Sunday, 8 November 2015

Remembering Welsh boy and men soldiers executed in First World War by Gethin Gruffydd


Unfortunately, I did not manage to complete until this Morning and am still one poppy short of the 15 I required for this tribute.

I had hoped to put it on display at the 'National' War memorial in Caerdydd but that is out now, but next year 2016 as appropriate and perhaps with an organised Great Unrest Remembrance ( Yr Aflonyddwch Mawr) Commemoration.

The three crosses at top represent the regiments in which these men served and yes there are 'Three Feathers' but in this instance I am not letting hard line Nationalist opinions get in the way of this particular tribute

Yr  Aflonyddwch  Mawr says its is time to  have a monument in Wales to those who heroically resisted the First World War on the Western Front as well as at Home.

We are aware of mutinies in three Welsh Regiments on the Western Front  which have been edited out of regimental histories.

Our History Commission is investigating and hopes to Report in 2016 on these Mutinies.

The executed and dead will have their say and will not remain excluded from history for  ever.

Private William Jones was probably suffering from post-traumatic stress disorder (PTSD) induced by the horrors of the Great War.

But after deserting the young solider turned himself in – and later found himself blindfolded and put before a firing squad.

The young solider from the Vale of Neath was one of 306 young British soldiers – 15 of them serving in Welsh ranks – who received the ultimate punishment for military offences such as desertion, cowardice, falling asleep or striking an officer.

They were all shot at dawn.

In 2006 a blanket pardon was issued for the men who died this way following a petition in the years after the First World War.

Now a new book by Neath author Robert King, who campaigned and supported the petition, portrays the brutality faced by the 15 Welshmen who all faced this terrifying end.

Shot at Dawn looks at how during the First World War the concept of ‘shell shock’ – now known as PTSD – was not known and was not accepted as an excuse for desertion or any of the other offences which resulted in men being shot..

Pte Jones’ name has since been inscribed on Glynneath war memorial nearly 90 years after he was executed.

Suspected to have been too young to join the army, Mr King thinks Pte Jones was one of the many hundreds of volunteers who lied about their age and signed up by a desperate army.

“Private William Jones, 9th Battalion Royal Welsh Fusiliers, was a Kitchener volunteer who hailed from Glynneath,” said Mr King.

“Jones was a stretcher bearer in France who went missing on June 15, 1917, after taking a wounded soldier to the dressing station.

“The job of a stretcher bearer entailed going out into no-man’s-land collecting wounded and dead soldiers and their body parts and returning them to the dressing station.

“It was a horrendous duty for such a young man and it could have unhinged him, causing him to desert.”

During the early days of September 1917, having been away from his battalion for about three months, he handed himself in to Neath Police Station – possibly encouraged by his family – and the officers there promptly sent him to the assistant provost marshal in Bristol.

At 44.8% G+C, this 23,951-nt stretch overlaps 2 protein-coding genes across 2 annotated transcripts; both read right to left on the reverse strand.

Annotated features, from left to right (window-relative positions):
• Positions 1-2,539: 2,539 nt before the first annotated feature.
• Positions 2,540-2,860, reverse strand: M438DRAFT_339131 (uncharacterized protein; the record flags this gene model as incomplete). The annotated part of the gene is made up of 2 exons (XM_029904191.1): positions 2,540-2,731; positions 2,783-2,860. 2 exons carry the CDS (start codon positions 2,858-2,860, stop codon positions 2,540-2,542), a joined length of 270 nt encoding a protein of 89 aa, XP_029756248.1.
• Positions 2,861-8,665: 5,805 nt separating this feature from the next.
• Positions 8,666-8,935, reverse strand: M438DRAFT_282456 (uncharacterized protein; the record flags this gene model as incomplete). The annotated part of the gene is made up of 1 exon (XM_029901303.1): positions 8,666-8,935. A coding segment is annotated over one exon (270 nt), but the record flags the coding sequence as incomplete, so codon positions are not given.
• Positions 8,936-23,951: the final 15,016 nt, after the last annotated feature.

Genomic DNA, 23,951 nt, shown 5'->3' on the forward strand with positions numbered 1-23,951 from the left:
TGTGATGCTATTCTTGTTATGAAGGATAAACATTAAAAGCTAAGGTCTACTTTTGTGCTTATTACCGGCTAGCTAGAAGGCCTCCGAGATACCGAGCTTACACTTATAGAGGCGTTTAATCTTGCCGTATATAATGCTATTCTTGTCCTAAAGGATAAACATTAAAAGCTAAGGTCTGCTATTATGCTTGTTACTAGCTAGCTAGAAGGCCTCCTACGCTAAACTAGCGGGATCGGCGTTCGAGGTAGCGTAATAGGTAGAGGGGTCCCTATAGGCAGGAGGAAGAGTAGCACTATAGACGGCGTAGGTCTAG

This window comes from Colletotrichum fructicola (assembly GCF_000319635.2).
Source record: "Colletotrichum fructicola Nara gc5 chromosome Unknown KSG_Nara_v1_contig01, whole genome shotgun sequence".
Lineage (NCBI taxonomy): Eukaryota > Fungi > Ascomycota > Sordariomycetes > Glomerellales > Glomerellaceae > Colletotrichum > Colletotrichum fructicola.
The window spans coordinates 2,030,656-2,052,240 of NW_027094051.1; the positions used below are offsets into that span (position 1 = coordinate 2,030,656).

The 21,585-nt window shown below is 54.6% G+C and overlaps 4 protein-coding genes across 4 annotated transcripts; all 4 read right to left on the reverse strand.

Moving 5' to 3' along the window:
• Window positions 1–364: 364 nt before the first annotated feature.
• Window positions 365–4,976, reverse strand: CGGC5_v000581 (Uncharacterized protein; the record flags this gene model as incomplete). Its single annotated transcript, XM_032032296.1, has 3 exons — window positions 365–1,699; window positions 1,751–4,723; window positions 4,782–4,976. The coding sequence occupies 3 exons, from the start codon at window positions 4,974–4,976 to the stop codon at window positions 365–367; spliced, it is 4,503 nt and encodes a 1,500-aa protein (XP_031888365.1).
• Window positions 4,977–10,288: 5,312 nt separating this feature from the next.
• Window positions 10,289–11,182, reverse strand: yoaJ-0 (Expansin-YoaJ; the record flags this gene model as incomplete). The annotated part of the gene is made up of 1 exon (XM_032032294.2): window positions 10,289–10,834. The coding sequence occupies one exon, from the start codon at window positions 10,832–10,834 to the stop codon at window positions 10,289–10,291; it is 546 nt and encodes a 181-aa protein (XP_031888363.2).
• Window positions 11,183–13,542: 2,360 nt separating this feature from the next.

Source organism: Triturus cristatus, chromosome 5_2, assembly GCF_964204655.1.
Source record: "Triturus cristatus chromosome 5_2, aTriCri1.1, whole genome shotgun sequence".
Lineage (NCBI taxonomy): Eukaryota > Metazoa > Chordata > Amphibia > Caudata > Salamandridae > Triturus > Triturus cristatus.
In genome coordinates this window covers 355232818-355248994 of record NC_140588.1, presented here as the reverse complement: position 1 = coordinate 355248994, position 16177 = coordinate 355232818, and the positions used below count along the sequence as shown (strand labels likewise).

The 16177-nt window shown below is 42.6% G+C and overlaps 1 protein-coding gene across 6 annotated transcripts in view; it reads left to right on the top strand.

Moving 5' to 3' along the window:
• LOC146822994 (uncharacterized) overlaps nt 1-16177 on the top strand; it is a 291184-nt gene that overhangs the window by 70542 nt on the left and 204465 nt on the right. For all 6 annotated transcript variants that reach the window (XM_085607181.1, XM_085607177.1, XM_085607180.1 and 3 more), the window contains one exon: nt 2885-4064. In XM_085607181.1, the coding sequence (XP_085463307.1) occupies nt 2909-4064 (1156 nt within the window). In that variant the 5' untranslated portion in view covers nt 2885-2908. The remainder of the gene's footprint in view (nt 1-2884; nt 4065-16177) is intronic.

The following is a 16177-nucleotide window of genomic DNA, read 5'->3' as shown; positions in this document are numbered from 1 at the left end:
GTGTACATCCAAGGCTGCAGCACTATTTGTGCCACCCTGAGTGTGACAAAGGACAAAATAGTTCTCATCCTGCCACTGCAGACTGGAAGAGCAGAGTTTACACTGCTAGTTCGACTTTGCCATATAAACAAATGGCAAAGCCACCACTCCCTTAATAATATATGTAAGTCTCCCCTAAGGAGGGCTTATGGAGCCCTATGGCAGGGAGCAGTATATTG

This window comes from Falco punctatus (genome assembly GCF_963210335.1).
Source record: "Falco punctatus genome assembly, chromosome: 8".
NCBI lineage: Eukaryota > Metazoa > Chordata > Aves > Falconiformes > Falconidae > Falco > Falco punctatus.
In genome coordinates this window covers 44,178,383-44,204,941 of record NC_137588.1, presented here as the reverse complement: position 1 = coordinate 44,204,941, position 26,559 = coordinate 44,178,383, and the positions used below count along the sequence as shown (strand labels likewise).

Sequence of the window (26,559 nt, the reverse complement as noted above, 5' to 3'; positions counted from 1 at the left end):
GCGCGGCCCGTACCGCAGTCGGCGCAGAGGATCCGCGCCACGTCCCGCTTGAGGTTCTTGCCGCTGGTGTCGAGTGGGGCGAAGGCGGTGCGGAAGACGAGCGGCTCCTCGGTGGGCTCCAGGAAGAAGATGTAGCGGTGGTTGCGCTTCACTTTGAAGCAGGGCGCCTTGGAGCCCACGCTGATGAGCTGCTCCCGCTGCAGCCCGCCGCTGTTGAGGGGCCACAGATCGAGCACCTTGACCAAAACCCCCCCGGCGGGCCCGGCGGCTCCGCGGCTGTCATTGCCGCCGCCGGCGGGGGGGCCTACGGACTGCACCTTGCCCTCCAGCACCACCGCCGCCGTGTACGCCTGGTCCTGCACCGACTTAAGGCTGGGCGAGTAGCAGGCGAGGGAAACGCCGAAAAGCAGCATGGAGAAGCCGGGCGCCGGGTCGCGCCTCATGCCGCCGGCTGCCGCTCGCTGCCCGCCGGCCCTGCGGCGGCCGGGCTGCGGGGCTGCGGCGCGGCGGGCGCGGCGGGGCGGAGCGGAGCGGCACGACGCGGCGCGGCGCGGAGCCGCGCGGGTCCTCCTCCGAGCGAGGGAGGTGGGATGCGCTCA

“If he had not made the decision to surrender it is probable that he would have been undetected for the duration of the war,” said Mr King.

Pte Jones was executed a month later. In a foreword to the book Neath MP Peter Hain said the men who died had been victims of war rather than failures at war.

Mr Hain supported a proposal in the House of Commons to grant a blanket pardon to the men.

“The terrible injustice suffered by 306 British men executed under the Army Act has been like a deep festering sore,” he said.

“Their ‘offence’ was quite likely to be suffering from shell shock – now called post-traumatic stress syndrome. Through no fault of their own they downed arms and could not serve, so breaching the regulations stipulated by the Army Act.”

In the years following the First World War the executed soldiers’ cause was raised with great passion in the House with Labour MP Ernest Thurtle being one of the first to do so in the early 1920s.

He argued that the executed soldiers should be laid to rest in graves alongside those men who fell in action after responding to a petition submitted by a soldier who felt that they should be honoured in the same way.

Mr King, a local history author from Neath, has been campaigning since the 1970s to have the soldiers pardoned and placed on memorials to those who died in the First World War.

“My attention focused on those Welshmen who had been regulars, volunteers or conscripts and then faced a firing squad for committing one of the variety of offences either through, in some cases, alcoholic inebriation or shell shock (now called post-traumatic stress syndrome).”

Mr King said soldiers who made up the firing line were also mentally scarred by the dawn shootings.
“It must have been horrendous to be instructed to carry out this duty – in some cases the members of the firing party would have known the condemned. To be involved in a firing party would often leave a mark on a man who had knowingly shot someone who had been fighting on the Allied side.”

Four of the 15 Welshmen executed by the British Army had been convicted of murder and were not subject to the blanket pardon that was granted for other offences.

However the court martials they faced were nothing like a civilian murder trial and did not take into account any of the mitigating circumstances surrounding the killings.


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